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Looking at the Big Picture

“If you want to make a small fortune in aviation, start with a big one.” Today, this would seem truer than ever. However, some indicators such as UBS, and Forecast International suggest that we have bottomed out and things are starting to get better.


September 29, 2009
By Rob Seaman

Topics

“If you want to make a small fortune in aviation, start with a big one.” Today, this would seem truer than ever. However, some indicators such as UBS, and Forecast International suggest that we have bottomed out and things are starting to get better.

Aircraft prices seem to be stabilizing and inventories have settled. FBOs report growth. But there is a long way to go and depending upon whose report you read, we are looking at between three and 10 years before levels to back to being good.

The consumer media seem determined to show aviation in a bad light. The guy or gal in the street believes what they see and hear on TV, radio and newspaper print. That in turn leads elected officials – always thinking of voters in order to get re-elected – to come down against us too.

In the U.S., airports are part of the economic recovery plan. Not so here. The Obama government earmarked $1.1 billion in stimulus spending for airports. Aviation is getting a share of the pie! But wait – enter the CBS and its story that says about one third of that $1.1 billion has gone to “little used” airports that cater to recreational flyers, corporate jets and remote communities. To them, that is a bad thing. Frankly it hits the mark and has put the money where it is needed to support the transportation infrastructure. Many here in Canada wish our government was so misguided.

The other implication made by the CBS is that by spending the money this way, big airports go without things like “critical taxiway warning lights” and that there are “significant safety issues” at the big airports that would have been better recipients of the money.

While this holds some truth, the fact is that big airports in the U.S. did get money. At LAX for example, $15 million was given for a new fire hall. As for the “little used” airports, most received small amounts – like the flying club in upstate New York who got $400,000.00 to repave its runways. That really is not a big bag of money, but for the airport in question, it makes a huge difference to its ability to operate safely and efficiently. Not only that, these smaller fields are the lifeline for their respective communities and as we know, smaller airports feed into the larger system.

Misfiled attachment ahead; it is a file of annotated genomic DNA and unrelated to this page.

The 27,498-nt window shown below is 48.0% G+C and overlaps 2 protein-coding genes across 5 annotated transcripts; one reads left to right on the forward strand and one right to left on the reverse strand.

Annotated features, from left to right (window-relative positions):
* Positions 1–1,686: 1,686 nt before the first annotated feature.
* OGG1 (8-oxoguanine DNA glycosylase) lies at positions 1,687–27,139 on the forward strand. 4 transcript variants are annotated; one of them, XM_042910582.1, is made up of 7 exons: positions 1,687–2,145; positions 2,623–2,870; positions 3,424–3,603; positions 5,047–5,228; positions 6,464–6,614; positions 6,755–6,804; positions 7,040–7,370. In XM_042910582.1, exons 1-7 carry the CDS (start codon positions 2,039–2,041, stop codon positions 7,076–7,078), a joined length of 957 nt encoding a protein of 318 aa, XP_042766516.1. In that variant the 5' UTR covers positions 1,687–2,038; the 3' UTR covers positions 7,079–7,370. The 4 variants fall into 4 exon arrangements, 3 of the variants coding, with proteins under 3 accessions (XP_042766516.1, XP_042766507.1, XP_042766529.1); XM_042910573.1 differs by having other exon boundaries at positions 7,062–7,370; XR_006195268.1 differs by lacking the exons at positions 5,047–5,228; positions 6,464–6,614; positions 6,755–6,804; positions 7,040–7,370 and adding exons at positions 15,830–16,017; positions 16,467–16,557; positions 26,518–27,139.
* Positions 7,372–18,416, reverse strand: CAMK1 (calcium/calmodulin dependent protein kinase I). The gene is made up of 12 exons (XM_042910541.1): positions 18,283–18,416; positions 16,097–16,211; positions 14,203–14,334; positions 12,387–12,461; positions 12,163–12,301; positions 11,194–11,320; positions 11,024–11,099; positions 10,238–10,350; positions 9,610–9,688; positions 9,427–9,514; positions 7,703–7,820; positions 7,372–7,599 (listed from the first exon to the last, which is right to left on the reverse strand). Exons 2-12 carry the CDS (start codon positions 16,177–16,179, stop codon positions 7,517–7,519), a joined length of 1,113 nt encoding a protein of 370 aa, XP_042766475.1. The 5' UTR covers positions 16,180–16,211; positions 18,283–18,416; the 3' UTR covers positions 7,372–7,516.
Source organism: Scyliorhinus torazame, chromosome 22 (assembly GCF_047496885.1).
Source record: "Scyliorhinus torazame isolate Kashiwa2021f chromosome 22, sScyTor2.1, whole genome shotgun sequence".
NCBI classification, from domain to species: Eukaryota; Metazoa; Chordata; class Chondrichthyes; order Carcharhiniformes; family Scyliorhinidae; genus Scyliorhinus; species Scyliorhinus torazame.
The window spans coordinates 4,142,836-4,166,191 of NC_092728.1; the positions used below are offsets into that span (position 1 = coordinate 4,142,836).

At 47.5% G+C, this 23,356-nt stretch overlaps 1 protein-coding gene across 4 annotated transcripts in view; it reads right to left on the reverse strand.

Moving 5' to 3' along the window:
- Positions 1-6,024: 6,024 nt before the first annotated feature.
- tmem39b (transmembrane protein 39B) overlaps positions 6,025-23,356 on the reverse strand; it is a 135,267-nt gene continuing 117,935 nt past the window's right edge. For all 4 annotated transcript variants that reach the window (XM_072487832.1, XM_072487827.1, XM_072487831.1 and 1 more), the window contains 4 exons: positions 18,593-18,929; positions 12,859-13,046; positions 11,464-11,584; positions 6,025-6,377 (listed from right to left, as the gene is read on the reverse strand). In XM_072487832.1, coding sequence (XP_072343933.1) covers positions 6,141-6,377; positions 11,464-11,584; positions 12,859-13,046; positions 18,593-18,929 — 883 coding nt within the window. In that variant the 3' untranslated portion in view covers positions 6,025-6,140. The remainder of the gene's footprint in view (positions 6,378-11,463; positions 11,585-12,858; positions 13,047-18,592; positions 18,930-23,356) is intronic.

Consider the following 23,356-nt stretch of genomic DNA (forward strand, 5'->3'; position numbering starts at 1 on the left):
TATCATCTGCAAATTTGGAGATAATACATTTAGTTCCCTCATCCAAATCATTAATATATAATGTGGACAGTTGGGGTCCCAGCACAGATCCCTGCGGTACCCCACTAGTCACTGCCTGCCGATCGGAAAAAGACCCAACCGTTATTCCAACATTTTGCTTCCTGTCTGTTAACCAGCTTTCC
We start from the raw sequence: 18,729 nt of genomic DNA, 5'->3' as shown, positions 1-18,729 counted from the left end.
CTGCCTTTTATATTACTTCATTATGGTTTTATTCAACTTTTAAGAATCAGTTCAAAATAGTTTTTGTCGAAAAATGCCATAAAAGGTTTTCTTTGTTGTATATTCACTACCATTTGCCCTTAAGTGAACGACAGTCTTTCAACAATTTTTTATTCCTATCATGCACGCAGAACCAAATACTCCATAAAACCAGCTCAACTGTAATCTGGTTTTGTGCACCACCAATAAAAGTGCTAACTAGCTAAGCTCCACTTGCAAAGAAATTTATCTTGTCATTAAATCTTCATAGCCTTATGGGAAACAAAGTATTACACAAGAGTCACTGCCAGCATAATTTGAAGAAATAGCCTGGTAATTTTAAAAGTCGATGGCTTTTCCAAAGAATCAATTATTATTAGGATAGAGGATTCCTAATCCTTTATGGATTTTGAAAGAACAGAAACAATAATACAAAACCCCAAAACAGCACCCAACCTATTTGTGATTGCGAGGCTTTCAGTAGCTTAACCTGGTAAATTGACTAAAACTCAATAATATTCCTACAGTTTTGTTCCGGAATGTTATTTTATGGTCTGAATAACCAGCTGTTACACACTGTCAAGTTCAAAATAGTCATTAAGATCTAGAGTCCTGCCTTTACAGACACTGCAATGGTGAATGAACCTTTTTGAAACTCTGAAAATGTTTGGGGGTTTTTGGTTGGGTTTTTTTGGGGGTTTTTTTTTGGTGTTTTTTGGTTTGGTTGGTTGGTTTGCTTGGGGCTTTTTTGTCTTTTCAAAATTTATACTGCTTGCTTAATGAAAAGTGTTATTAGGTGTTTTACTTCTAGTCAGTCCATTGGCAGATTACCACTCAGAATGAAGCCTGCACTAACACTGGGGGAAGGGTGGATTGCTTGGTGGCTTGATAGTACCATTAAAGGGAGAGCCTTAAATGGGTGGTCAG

It also means that local suppliers did the actual work which is otherwise unavailable stimulus to that regional economy. CBS was not happy, inferring that the funds were to create new jobs – not help current ones. It totally missed the point about work being work – and the more there is, the more jobs come out of it – direct and indirect. Retaining jobs is just as important as creating them.

What CBS did do was take yet another shot across the bow of private aviation as elitist and for the privileged. Once again it missed the big picture that includes aviation and incidental jobs for today, training/jobs for tomorrow and transportation in regions where no other efficient means may exist. Sound at all familiar to you folks up north?

This is not just a U.S. argument. It can be made here in Canada. Our government has given money to airports but it was not big bucks in the scheme of things. And just FYI, the government continues to collect its rent and taxes on crown lands, airports and aviation operations at the same rates it did prior to the downturn. So even though use and traffic may have diminished, Ottawa still want their full whack without a market correction to the reality of the day. Does that make sense?

Just to ice the cake, while communities here struggle to keep their airports alive, the folks in Ottawa have announced tens of millions of dollars in funding to yet again – improve rail service on the Montreal/Toronto corridor. Sorry, but have we not done this numerous times before? This is proof once again that rail, roads, bridges and sidewalks seem to fit their definition of infrastructure – not air transport. Does someone there have an issue with flying? 

Clearly our government is out of step and out of touch with issues here, and for all appearances, uncaring about it. When the next election comes, please bring to office some folks who understand our industry and its impact on all of Canada.

Your comments and feedback are always welcome.  Send your e-mail to Rob Seaman c/o dmccarthy@annexweb.com